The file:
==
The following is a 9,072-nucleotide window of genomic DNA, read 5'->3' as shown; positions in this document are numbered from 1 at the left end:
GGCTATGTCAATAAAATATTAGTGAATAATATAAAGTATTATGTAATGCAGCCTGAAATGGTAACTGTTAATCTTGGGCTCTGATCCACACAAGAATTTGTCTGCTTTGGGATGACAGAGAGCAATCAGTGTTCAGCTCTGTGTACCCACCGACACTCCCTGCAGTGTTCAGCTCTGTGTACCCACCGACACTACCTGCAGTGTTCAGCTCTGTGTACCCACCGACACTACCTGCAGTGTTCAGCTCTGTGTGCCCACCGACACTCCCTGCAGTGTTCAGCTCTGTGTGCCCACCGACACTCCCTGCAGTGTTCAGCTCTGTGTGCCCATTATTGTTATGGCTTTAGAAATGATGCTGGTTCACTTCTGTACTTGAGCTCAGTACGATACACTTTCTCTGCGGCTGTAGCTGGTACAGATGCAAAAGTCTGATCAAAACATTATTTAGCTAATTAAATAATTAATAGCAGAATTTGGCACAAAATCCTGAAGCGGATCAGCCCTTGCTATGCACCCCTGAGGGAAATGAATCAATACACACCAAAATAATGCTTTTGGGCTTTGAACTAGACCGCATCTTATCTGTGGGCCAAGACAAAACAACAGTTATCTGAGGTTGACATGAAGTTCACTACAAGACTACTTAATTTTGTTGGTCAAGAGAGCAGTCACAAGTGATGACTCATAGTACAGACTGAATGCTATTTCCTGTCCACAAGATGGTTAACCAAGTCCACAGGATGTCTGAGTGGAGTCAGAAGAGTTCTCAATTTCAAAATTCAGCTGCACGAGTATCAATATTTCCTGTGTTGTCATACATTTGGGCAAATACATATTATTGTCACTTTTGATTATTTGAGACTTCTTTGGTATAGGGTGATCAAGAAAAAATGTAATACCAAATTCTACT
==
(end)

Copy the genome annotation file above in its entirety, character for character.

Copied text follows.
The following is a 9,072-nucleotide window of genomic DNA, read 5'->3' as shown; positions in this document are numbered from 1 at the left end:
GGCTATGTCAATAAAATATTAGTGAATAATATAAAGTATTATGTAATGCAGCCTGAAATGGTAACTGTTAATCTTGGGCTCTGATCCACACAAGAATTTGTCTGCTTTGGGATGACAGAGAGCAATCAGTGTTCAGCTCTGTGTACCCACCGACACTCCCTGCAGTGTTCAGCTCTGTGTACCCACCGACACTACCTGCAGTGTTCAGCTCTGTGTACCCACCGACACTACCTGCAGTGTTCAGCTCTGTGTGCCCACCGACACTCCCTGCAGTGTTCAGCTCTGTGTGCCCACCGACACTCCCTGCAGTGTTCAGCTCTGTGTGCCCATTATTGTTATGGCTTTAGAAATGATGCTGGTTCACTTCTGTACTTGAGCTCAGTACGATACACTTTCTCTGCGGCTGTAGCTGGTACAGATGCAAAAGTCTGATCAAAACATTATTTAGCTAATTAAATAATTAATAGCAGAATTTGGCACAAAATCCTGAAGCGGATCAGCCCTTGCTATGCACCCCTGAGGGAAATGAATCAATACACACCAAAATAATGCTTTTGGGCTTTGAACTAGACCGCATCTTATCTGTGGGCCAAGACAAAACAACAGTTATCTGAGGTTGACATGAAGTTCACTACAAGACTACTTAATTTTGTTGGTCAAGAGAGCAGTCACAAGTGATGACTCATAGTACAGACTGAATGCTATTTCCTGTCCACAAGATGGTTAACCAAGTCCACAGGATGTCTGAGTGGAGTCAGAAGAGTTCTCAATTTCAAAATTCAGCTGCACGAGTATCAATATTTCCTGTGTTGTCATACATTTGGGCAAATACATATTATTGTCACTTTTGATTATTTGAGACTTCTTTGGTATAGGGTGATCAAGAAAAAATGTAATACCAAATTCTACT